By Dr Mike Dickison

In a drawer in the Whanganui Regional Museum's collection storeroom are several curious objects. They resemble large caterpillars, with all their legs and wrinkles depicted, made out of very light wood, quite solid to the touch. From the head of each protrudes a long spike, like a shoot, but also woody. Known as vegetable caterpillars, these curios were once highly prized by Māori and Pākehā alike, and represent the last remains of a moth consumed by a fungus.

The vegetable caterpillar, or āwheto, begins its life as the larva of one of the species of native ghost moths or porina moths. Although related to the porina moth that plague farmers' pastures, these species only live in native bush, and their large caterpillars inhabit silk-lined burrows in the forest floor, emerging at night to eat fallen leaves.

From time to time a few unlucky caterpillars become infected by spores of the fungus Ophiocordyceps robertsii, either by eating them or inhaling them, and are thereafter doomed. The fungus gradually fills and consumes the caterpillar's entire body, leaving only the skin. By this time the dead caterpillar is underground in its burrow, so the fungus sends up a thin stem, or stroma, up to 30 centimetres long, which eventually pokes above the leaf litter.


The end of the stroma is coated in spores, which rain down over the forest floor to infect more caterpillars, and thus the cycle continues. In some spots in the bush you can see half a dozen fruiting spikes protruding from the ground, each a caterpillar's grave marker.

There are numerous species of caterpillar fungi around the world, and they're often seen as mysterious or even magical objects, surrounded by folklore. Early accounts by Pākehā claimed they were the remains of a caterpillar that burrowed from the top of a tree down to the roots, finally growing a shoot out of its head when it reached the soil - they may have been confused with the related pūriri moth caterpillar, which does tunnel into tree trunks. One Māori story was they were the result of caterpillars swallowing fern seeds, which grew out of their mouths and killed them. Even the name "vegetable caterpillar" is a misunderstanding, as fungi aren't plants.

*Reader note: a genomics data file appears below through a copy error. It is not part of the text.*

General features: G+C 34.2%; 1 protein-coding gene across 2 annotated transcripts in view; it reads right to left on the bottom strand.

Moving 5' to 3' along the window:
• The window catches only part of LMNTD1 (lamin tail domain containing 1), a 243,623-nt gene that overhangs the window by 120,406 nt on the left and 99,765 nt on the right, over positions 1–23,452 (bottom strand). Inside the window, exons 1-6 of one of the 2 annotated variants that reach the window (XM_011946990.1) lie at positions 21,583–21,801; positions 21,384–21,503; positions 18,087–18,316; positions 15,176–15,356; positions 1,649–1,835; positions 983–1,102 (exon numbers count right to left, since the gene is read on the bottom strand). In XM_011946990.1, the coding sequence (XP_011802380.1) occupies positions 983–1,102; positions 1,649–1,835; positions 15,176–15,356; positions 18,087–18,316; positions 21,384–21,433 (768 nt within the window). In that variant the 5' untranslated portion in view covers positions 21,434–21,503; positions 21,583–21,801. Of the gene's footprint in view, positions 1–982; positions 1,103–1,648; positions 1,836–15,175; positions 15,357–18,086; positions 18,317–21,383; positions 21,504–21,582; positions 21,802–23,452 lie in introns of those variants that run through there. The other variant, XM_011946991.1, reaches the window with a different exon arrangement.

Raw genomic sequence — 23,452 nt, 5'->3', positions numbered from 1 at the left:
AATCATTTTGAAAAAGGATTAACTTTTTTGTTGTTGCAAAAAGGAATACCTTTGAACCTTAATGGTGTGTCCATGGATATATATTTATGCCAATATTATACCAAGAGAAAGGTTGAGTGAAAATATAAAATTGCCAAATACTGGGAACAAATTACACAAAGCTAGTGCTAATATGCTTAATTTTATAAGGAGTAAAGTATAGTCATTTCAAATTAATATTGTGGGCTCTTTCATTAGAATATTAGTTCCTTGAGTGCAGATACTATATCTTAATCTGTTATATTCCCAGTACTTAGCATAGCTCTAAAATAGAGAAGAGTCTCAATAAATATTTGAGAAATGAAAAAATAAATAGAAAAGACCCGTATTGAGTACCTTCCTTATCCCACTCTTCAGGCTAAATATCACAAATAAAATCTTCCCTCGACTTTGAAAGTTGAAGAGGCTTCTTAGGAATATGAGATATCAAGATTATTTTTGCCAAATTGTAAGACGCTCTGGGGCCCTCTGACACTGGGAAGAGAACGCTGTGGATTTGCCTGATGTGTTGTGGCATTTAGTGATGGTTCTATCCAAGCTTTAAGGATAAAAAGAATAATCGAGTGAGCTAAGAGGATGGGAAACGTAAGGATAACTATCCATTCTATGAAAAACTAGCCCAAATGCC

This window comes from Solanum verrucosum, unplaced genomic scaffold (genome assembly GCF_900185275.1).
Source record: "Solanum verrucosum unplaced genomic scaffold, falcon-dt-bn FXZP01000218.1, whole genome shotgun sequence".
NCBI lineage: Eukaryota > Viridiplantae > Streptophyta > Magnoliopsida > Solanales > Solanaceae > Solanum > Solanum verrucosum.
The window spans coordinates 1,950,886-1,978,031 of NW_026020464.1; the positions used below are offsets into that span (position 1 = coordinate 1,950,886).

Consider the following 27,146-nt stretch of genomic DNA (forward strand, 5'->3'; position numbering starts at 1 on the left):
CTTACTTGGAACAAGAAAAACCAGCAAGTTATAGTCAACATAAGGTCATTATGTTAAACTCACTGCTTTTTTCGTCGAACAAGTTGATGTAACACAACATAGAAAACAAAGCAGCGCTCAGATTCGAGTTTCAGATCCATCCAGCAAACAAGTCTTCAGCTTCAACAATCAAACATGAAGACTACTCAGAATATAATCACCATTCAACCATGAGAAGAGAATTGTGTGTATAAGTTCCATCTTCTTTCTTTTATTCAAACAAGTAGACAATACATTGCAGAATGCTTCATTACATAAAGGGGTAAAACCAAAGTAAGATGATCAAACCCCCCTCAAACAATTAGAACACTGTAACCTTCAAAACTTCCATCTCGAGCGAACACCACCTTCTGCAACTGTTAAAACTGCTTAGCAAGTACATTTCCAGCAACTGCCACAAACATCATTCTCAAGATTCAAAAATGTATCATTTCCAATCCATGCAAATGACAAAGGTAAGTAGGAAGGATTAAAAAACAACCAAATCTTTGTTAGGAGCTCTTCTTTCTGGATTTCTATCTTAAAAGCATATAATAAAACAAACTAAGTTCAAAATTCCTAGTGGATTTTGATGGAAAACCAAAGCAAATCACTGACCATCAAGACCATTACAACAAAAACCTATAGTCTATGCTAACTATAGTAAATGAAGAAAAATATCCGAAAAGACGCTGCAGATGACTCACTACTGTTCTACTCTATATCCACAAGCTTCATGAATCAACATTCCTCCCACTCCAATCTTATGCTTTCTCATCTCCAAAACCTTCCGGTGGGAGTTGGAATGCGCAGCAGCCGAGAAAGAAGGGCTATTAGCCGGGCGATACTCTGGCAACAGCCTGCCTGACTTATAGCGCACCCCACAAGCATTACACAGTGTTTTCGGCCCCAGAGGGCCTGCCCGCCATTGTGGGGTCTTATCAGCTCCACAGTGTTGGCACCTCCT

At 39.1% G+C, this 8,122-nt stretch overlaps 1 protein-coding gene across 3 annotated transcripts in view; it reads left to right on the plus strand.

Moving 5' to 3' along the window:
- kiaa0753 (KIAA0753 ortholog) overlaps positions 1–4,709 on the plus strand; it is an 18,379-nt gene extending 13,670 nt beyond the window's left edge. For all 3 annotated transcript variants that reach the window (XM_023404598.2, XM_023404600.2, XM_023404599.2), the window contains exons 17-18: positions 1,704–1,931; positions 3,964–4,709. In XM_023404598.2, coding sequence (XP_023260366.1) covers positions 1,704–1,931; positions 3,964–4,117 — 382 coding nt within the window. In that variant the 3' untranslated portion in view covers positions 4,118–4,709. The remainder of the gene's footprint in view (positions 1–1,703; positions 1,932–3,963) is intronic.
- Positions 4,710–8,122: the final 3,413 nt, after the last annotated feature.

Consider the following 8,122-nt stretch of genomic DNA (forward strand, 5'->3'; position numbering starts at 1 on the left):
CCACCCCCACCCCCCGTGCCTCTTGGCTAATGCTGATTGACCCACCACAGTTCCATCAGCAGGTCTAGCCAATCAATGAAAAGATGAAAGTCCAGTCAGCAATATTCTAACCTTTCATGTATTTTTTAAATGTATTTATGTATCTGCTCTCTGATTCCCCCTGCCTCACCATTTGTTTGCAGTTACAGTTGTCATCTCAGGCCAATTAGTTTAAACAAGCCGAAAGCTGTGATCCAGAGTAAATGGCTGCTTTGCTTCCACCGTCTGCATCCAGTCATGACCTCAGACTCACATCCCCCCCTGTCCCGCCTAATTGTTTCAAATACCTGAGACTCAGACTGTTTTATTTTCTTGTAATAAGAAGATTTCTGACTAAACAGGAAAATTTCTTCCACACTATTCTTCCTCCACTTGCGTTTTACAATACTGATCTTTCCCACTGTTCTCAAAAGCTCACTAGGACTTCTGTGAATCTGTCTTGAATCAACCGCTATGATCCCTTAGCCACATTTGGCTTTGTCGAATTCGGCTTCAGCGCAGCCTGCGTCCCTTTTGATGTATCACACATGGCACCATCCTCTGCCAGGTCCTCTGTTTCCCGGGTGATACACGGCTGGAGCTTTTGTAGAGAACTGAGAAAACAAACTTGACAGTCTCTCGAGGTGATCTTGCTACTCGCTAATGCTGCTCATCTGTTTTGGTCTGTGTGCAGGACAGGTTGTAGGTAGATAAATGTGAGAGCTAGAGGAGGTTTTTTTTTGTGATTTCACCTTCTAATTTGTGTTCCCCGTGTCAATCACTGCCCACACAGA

There are many other kinds of caterpillar fungi, and probably because of their uncanny nature, they're often used in traditional medicine. The Asian species Ophiocordyceps sinensis, which also parasitises ghost moths, is so valued in Chinese and Tibetan traditional medicine, and commands such high prices, that it is now endangered in China, suffering the same fate as rhinos killed for their "medicinal" horns. Curiously, the English name of this vegetable caterpillar in China is aweto, taken from its Māori name, āwheto.

Māori also valued āwheto, for different reasons. Many North Island iwi collected the fungi to use in tattooing. The āwheto were dried, burnt, powdered and mixed with fat into a deep black paste that was then pushed into the cuts made by tattooing tools. When we see the black lines of moko in 19th century photos and Lindauer portraits, we should spare a thought for a lowly fungus and the unlucky parasitised caterpillars.

Dr Mike Dickison is Curator of Natural History at the Whanganui Regional Museum.

In the wild:

The only sign of a vegetable caterpillar is the fruiting spike or stroma emerging from the forest floor.

Curious caterpillars:

Many New Zealand museums have dried vegetable caterpillars (Ophiocordyceps robertsii), as this fungus was once widely collected and sold as a curio.

As an adult:

The forest ghost moth (Aoraia enysii) is one of several species of litter-dwelling native moths preyed upon by the caterpillar fungus.